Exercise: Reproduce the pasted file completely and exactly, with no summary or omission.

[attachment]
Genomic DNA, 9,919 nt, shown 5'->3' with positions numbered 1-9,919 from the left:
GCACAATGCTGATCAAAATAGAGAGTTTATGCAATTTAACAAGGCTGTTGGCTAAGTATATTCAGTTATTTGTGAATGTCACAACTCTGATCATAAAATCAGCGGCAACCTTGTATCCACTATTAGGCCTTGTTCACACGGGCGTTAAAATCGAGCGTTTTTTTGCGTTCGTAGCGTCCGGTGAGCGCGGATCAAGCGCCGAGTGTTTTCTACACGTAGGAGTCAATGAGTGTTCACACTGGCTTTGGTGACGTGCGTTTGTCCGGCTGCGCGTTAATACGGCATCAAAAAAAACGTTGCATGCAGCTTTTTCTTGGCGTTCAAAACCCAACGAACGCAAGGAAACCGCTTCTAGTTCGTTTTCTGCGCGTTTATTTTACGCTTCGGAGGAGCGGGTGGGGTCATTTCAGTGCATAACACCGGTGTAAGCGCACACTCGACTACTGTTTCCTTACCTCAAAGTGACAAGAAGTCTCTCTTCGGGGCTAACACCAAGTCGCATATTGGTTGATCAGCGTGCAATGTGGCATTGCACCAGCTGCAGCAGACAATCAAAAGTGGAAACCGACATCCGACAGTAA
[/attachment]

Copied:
Genomic DNA, 9,919 nt, shown 5'->3' with positions numbered 1-9,919 from the left:
GCACAATGCTGATCAAAATAGAGAGTTTATGCAATTTAACAAGGCTGTTGGCTAAGTATATTCAGTTATTTGTGAATGTCACAACTCTGATCATAAAATCAGCGGCAACCTTGTATCCACTATTAGGCCTTGTTCACACGGGCGTTAAAATCGAGCGTTTTTTTGCGTTCGTAGCGTCCGGTGAGCGCGGATCAAGCGCCGAGTGTTTTCTACACGTAGGAGTCAATGAGTGTTCACACTGGCTTTGGTGACGTGCGTTTGTCCGGCTGCGCGTTAATACGGCATCAAAAAAAACGTTGCATGCAGCTTTTTCTTGGCGTTCAAAACCCAACGAACGCAAGGAAACCGCTTCTAGTTCGTTTTCTGCGCGTTTATTTTACGCTTCGGAGGAGCGGGTGGGGTCATTTCAGTGCATAACACCGGTGTAAGCGCACACTCGACTACTGTTTCCTTACCTCAAAGTGACAAGAAGTCTCTCTTCGGGGCTAACACCAAGTCGCATATTGGTTGATCAGCGTGCAATGTGGCATTGCACCAGCTGCAGCAGACAATCAAAAGTGGAAACCGACATCCGACAGTAA